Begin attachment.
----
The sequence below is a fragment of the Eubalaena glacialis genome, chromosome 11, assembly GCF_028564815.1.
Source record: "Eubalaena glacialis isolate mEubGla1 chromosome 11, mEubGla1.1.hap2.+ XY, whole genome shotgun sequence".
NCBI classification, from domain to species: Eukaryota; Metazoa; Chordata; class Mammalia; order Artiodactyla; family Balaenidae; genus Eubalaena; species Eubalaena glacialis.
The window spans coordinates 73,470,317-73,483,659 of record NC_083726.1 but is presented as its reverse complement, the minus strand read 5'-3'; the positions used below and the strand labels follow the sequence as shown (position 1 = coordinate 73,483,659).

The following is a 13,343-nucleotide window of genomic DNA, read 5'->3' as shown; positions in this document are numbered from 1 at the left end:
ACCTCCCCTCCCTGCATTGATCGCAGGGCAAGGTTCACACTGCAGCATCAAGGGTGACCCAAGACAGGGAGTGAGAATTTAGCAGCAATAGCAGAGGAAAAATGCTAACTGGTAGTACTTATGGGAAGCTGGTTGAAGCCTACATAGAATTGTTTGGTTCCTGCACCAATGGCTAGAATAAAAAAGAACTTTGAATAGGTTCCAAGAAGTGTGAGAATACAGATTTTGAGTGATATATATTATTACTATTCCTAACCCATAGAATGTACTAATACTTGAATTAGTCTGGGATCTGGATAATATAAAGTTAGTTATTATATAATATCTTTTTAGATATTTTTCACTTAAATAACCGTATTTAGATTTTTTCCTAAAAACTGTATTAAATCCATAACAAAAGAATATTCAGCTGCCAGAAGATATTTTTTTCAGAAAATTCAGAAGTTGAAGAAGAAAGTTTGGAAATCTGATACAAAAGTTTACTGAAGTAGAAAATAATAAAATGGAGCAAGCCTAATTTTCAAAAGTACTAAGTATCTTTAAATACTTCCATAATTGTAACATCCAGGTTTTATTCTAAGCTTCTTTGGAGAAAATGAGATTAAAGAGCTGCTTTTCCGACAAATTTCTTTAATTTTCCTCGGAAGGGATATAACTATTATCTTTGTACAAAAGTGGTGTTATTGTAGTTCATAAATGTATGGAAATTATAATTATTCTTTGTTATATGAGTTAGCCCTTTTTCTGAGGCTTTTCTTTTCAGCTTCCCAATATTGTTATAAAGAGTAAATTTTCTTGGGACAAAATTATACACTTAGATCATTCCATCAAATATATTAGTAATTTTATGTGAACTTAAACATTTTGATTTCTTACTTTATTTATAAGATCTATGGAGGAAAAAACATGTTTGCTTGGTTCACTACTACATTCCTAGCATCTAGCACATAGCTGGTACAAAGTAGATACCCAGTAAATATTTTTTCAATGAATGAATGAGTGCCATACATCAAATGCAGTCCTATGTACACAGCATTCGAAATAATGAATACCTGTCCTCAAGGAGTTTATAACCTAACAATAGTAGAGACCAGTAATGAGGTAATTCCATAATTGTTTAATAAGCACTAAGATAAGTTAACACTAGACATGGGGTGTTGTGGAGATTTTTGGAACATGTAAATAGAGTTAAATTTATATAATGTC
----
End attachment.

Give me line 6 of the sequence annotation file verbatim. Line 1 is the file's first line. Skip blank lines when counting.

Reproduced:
ACCTCCCCTCCCTGCATTGATCGCAGGGCAAGGTTCACACTGCAGCATCAAGGGTGACCCAAGACAGGGAGTGAGAATTTAGCAGCAATAGCAGAGGAAAAATGCTAACTGGTAGTACTTATGGGAAGCTGGTTGAAGCCTACATAGAATTGTTTGGTTCCTGCACCAATGGCTAGAATAAAAAAGAACTTTGAATAGGTTCCAAGAAGTGTGAGAATACAGATTTTGAGTGATATATATTATTACTATTCCTAACCCATAGAATGTACTAATACTTGAATTAGTCTGGGATCTGGATAATATAAAGTTAGTTATTATATAATATCTTTTTAGATATTTTTCACTTAAATAACCGTATTTAGATTTTTTCCTAAAAACTGTATTAAATCCATAACAAAAGAATATTCAGCTGCCAGAAGATATTTTTTTCAGAAAATTCAGAAGTTGAAGAAGAAAGTTTGGAAATCTGATACAAAAGTTTACTGAAGTAGAAAATAATAAAATGGAGCAAGCCTAATTTTCAAAAGTACTAAGTATCTTTAAATACTTCCATAATTGTAACATCCAGGTTTTATTCTAAGCTTCTTTGGAGAAAATGAGATTAAAGAGCTGCTTTTCCGACAAATTTCTTTAATTTTCCTCGGAAGGGATATAACTATTATCTTTGTACAAAAGTGGTGTTATTGTAGTTCATAAATGTATGGAAATTATAATTATTCTTTGTTATATGAGTTAGCCCTTTTTCTGAGGCTTTTCTTTTCAGCTTCCCAATATTGTTATAAAGAGTAAATTTTCTTGGGACAAAATTATACACTTAGATCATTCCATCAAATATATTAGTAATTTTATGTGAACTTAAACATTTTGATTTCTTACTTTATTTATAAGATCTATGGAGGAAAAAACATGTTTGCTTGGTTCACTACTACATTCCTAGCATCTAGCACATAGCTGGTACAAAGTAGATACCCAGTAAATATTTTTTCAATGAATGAATGAGTGCCATACATCAAATGCAGTCCTATGTACACAGCATTCGAAATAATGAATACCTGTCCTCAAGGAGTTTATAACCTAACAATAGTAGAGACCAGTAATGAGGTAATTCCATAATTGTTTAATAAGCACTAAGATAAGTTAACACTAGACATGGGGTGTTGTGGAGATTTTTGGAACATGTAAATAGAGTTAAATTTATATAATGTC